"......a teammate is defined by the Orange and the Black and not the name on the back"
-- Ron Hextall 2/6/2008
Ron Hextall, a true Flyer, was inducted into the Flyer Hall of Fame last night between the 1st and 2nd period of the game between the Flyers and Caps. Ron Hextall embodied everything Philadelphia fans love about their sports heroes: tough, gritty, and passionate. But most of all, it can be summed up by his hatred of the feeling of losing. Winning is great, but to avoid the pain of losing means that you would do anything on the ice if it meant you would win. Even learn to stick handle like a forward, argue like a coach, and fight like a goon. And yes, make the occasional 10-bell save. Hextall could do all of those things.
Especially in his prime.
His Flyer career is really split up into two parts; both parts included a trip to the Stanley Cup Finals. Both parts were equally bittersweet.
In his first act, he was part of the Dave Poulin-led Flyer teams, who were the perpetual underdogs. Those teams found ways to win. Those teams were always among my personal favorite, because even when the hockey establishment thought the Oiler dynasty would roll right through them, nobody told the Flyers. Especially rookie goalie Ron Hextall. He jumped, dove, and lunged his way into hockey immortality by being one of the only players from a losing team to win a Conn Smythe trophy as MVP of the playoffs (ironically, the other to do it is a Flyer as well; Reg Leach). He even went on to score a couple of goals during Act 1; of course, we all knew with the way that he handled the puck that this was inevitable. He continued to push, hack, slash, and bang those pipes and embody the Flyer spirit.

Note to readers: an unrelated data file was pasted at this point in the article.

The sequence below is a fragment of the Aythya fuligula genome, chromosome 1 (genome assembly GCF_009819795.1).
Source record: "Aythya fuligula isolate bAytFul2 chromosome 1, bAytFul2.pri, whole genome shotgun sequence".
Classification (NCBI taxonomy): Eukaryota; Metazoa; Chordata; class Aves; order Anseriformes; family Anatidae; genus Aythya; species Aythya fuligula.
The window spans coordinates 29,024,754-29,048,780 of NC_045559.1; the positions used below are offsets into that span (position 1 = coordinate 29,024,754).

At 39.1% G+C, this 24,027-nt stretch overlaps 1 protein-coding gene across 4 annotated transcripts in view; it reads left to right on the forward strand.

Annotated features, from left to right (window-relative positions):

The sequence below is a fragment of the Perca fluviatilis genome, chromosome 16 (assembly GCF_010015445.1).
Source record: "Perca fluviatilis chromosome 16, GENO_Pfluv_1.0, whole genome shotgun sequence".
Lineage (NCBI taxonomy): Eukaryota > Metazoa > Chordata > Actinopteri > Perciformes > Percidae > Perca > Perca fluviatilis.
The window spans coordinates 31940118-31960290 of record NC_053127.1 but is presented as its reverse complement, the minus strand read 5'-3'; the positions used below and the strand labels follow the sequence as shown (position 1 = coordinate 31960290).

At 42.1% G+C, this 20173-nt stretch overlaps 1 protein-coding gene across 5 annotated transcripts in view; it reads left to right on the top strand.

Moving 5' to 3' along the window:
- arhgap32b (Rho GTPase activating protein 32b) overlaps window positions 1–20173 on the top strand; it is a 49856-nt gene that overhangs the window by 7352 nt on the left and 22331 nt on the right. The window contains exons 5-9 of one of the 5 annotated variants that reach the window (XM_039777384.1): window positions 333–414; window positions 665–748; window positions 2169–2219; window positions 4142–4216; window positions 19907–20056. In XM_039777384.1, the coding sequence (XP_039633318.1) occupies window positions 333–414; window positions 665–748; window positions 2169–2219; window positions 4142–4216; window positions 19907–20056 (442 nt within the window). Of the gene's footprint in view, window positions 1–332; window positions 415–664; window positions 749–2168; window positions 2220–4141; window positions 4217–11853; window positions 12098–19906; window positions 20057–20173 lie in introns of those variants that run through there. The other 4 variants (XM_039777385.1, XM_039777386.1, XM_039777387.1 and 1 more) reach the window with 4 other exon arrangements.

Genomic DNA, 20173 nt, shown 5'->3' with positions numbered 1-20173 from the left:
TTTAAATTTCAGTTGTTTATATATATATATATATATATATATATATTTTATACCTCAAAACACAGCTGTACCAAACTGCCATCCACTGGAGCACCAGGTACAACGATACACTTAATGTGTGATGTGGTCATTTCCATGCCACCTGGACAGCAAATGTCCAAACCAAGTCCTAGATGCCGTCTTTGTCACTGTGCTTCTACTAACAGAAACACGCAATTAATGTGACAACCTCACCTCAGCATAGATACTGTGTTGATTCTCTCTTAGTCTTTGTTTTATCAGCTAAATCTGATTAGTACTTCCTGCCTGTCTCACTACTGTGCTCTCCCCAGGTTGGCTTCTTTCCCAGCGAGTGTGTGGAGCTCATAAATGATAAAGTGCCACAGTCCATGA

This first act ended with the groin injuries that robbed Hexy of his flexibility and Hexy's inclusion in the monumental Eric Lindros deal.
Act 2 in Hextall's Philadelphia story would begin 2 years later, with Bob Clarke, his spiritual godfather, coming back to Philadelphia as GM. Clarke reacquired Hexy for Tommy Soderstrom. Before you knew it, the chants of HEXY, HEXY filled the Spectrum again. It was good to have him back; it felt right. His second act was not always a solo act; sometimes Garth Snow was around to help. He wasn't completely the same; no more fights for, well, just because he felt like it. His reflexes weren't what they were before, either. In the old days, when he was out of position, his God-given reflexes made up for it. Not anymore. But the intensity and the will to win was still there. He gave up the occasional soft goal at the wrong time; the Detroit series was no fun at all. What people forget is that those Flyer teams and specifically, that Detroit series, is that they probably would not have been in the lofty positions they occupied through the mid-90s without Hextall.
Last night's ceremony inducting Ron Hextall into the Flyers Hall of Fame was special and I was glad I got the chance to catch it. They even got him to do that little song he used to play off of the goal posts with his stick just one more time.
Unfortunately, the 2007-2008 version of the Flyers did not follow up the ceremony with a spirited effort. As a matter of fact, it was tough to find any spirit with this team until mid-way through the 3rd period as they lost to the Capitals 4 - 3. The score was not indicative of how this game progressed; the Flyers played with little energy and almost no passion.
It was a shame that on a night where the Flyers honored one of their own who personified passion and energy that the current edition of the Flyers could not sum up those qualities when they needed them.